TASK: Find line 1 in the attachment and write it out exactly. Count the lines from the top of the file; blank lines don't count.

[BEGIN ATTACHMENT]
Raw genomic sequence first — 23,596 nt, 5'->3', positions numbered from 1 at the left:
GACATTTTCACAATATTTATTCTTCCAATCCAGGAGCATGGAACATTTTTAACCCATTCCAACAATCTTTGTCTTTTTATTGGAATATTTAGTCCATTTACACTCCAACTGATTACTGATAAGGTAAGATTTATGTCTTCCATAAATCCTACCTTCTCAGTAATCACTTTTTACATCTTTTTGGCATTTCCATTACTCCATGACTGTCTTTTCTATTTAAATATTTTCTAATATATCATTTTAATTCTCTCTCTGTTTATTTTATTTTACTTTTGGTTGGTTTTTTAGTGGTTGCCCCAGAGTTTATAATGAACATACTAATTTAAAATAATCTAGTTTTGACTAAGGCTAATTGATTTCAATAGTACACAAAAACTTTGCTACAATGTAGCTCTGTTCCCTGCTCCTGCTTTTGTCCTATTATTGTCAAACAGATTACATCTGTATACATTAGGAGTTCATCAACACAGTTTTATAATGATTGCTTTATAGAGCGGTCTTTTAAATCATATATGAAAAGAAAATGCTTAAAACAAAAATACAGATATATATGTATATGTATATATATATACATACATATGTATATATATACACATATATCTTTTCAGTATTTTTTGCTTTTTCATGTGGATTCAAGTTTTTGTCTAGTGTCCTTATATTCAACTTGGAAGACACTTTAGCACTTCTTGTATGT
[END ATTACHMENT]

Raw genomic sequence first — 23,596 nt, 5'->3', positions numbered from 1 at the left: